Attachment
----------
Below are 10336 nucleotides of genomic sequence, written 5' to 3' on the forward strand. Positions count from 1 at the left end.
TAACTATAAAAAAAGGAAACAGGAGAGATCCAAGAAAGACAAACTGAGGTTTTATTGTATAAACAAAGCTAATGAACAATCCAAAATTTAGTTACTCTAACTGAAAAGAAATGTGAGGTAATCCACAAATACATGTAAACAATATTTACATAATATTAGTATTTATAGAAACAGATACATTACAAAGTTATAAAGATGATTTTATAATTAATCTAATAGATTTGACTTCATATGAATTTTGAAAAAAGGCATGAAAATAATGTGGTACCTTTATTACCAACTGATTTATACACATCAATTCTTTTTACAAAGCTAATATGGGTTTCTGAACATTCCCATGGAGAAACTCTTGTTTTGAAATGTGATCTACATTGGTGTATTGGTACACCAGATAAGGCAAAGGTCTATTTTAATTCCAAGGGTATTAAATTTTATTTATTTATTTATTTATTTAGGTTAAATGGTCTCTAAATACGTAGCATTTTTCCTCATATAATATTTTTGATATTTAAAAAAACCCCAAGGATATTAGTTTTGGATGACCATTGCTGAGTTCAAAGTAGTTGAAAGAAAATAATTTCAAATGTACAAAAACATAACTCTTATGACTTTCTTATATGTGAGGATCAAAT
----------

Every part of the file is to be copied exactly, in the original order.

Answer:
Below are 10336 nucleotides of genomic sequence, written 5' to 3' on the forward strand. Positions count from 1 at the left end.
TAACTATAAAAAAAGGAAACAGGAGAGATCCAAGAAAGACAAACTGAGGTTTTATTGTATAAACAAAGCTAATGAACAATCCAAAATTTAGTTACTCTAACTGAAAAGAAATGTGAGGTAATCCACAAATACATGTAAACAATATTTACATAATATTAGTATTTATAGAAACAGATACATTACAAAGTTATAAAGATGATTTTATAATTAATCTAATAGATTTGACTTCATATGAATTTTGAAAAAAGGCATGAAAATAATGTGGTACCTTTATTACCAACTGATTTATACACATCAATTCTTTTTACAAAGCTAATATGGGTTTCTGAACATTCCCATGGAGAAACTCTTGTTTTGAAATGTGATCTACATTGGTGTATTGGTACACCAGATAAGGCAAAGGTCTATTTTAATTCCAAGGGTATTAAATTTTATTTATTTATTTATTTATTTAGGTTAAATGGTCTCTAAATACGTAGCATTTTTCCTCATATAATATTTTTGATATTTAAAAAAACCCCAAGGATATTAGTTTTGGATGACCATTGCTGAGTTCAAAGTAGTTGAAAGAAAATAATTTCAAATGTACAAAAACATAACTCTTATGACTTTCTTATATGTGAGGATCAAAT